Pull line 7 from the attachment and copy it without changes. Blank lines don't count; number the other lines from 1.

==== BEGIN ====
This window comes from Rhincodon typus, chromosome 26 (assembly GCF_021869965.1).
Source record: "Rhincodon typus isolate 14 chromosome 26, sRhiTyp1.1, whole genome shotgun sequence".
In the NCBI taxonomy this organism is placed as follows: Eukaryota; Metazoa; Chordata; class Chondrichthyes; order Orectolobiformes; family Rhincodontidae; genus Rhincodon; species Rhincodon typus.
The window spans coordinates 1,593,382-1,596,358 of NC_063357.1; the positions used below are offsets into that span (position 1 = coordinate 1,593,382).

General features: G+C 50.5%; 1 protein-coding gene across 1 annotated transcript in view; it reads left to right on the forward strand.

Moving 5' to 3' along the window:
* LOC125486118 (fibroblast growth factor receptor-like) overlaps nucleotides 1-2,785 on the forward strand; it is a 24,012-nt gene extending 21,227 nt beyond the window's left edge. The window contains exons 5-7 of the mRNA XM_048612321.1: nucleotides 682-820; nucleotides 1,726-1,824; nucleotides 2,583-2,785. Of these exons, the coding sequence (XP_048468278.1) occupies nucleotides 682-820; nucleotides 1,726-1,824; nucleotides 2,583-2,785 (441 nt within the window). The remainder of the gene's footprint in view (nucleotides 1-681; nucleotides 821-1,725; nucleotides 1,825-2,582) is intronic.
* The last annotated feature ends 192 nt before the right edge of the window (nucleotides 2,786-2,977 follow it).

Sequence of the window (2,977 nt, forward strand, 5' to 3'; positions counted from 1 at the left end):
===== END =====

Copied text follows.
* LOC125486118 (fibroblast growth factor receptor-like) overlaps nucleotides 1-2,785 on the forward strand; it is a 24,012-nt gene extending 21,227 nt beyond the window's left edge. The window contains exons 5-7 of the mRNA XM_048612321.1: nucleotides 682-820; nucleotides 1,726-1,824; nucleotides 2,583-2,785. Of these exons, the coding sequence (XP_048468278.1) occupies nucleotides 682-820; nucleotides 1,726-1,824; nucleotides 2,583-2,785 (441 nt within the window). The remainder of the gene's footprint in view (nucleotides 1-681; nucleotides 821-1,725; nucleotides 1,825-2,582) is intronic.